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    Medical philanthropy and civic culture: Protestants and Catholics united by a "common Christianity"

    Mangion, Carmen M. (2009) Medical philanthropy and civic culture: Protestants and Catholics united by a "common Christianity". In: Malchau Dietz, S. (ed.) Nursing and History: Proceedings - First Danish History of Nursing Conference. Aarhus, Denmark: Faculty of Health Sciences, Aarhus University. ISBN 9788792261908.

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    Abstract

    John Horsford writing on the ‘genius of philanthropy’ in 1862 claimed: It is not with a philanthropic man a question of whether it be a needy brother whoasks his aid, so much as the fact that he is a fellow creature … The catholic-minded Christian will always breathe the spirit of the good Samaritan; and irrespective of creeds, opinions, and sectarianism, will pour in the oil and wine of mercy… (Horsford, 1862, 104) Horsford positivist view of philanthropy may strike the reader as a bit overly optimisticgiven the tensions that existed between different Christian faiths in nineteenth-centuryBritain (Murdoch, 1992; Neal, 1988; Wolfe, 2004). Philanthropic giving in thenineteenth century was often directed by faith but did it really ignore sectarian tensionsas Horsford maintained? This essay will examine Horsford contention by examining theactivities of the sisters of one Catholic religious congregation, the Poor Servants of theMother of God, as hospital managers of Providence Hospital in St Helens, Lancashire.It explores their relationship with members of the urban elite of St Helens and arguesthat despite sectarian tensions, there were common interests between Protestants andCatholics, in particular with regards to medical philanthropies that dealt with the‘deserving poor’. This research, part of a larger study on both institutional anddomiciliary medical provision delivered by Catholic women religious in nineteenth-century Britain, allows us to question the permeability of the sectarian divide.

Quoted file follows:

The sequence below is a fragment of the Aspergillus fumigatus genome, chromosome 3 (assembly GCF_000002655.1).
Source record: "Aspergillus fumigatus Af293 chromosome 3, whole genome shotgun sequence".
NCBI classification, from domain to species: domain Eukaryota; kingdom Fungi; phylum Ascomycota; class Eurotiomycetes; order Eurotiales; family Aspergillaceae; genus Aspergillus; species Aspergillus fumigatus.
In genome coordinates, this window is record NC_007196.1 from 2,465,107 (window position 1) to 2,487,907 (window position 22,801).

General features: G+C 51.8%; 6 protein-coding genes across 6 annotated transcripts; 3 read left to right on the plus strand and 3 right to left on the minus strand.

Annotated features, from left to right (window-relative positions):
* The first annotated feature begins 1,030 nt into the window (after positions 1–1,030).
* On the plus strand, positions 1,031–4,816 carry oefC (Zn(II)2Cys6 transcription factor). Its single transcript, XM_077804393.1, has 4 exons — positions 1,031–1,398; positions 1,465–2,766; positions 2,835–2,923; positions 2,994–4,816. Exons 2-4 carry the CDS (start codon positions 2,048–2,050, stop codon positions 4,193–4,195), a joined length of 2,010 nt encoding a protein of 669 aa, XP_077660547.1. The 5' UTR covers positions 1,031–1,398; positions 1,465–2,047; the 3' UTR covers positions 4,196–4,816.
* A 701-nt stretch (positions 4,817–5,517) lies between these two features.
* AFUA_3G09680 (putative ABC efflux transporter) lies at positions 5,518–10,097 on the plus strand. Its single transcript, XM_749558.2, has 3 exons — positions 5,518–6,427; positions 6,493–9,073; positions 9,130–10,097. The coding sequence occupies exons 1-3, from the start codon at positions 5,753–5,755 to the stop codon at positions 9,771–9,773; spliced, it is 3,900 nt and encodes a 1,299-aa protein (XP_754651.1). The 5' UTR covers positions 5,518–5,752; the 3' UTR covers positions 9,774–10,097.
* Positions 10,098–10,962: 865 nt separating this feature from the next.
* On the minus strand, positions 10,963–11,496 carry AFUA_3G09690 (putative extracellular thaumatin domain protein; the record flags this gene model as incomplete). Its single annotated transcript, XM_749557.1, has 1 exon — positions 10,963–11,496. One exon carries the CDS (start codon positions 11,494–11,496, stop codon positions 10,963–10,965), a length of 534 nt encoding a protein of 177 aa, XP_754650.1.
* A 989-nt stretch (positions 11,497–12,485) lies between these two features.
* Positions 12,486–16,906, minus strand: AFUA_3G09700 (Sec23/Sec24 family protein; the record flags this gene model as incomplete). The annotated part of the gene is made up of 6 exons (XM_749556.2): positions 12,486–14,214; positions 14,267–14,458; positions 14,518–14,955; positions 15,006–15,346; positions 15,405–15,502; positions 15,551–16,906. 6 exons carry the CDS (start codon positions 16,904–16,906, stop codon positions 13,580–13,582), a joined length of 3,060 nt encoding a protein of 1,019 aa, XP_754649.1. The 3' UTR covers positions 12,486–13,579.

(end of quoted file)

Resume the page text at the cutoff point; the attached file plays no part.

Metadata

    Item Type: Book Section
    School: Birkbeck Schools and Departments > School of Social Sciences, History and Philosophy > History, Classics and Archaeology
    Depositing User: Sarah Hall
    Date Deposited: 17 Dec 2013 12:13
    Last Modified: 12 Apr 2016 09:40
    URI: http://eprints.bbk.ac.uk/id/eprint/8855

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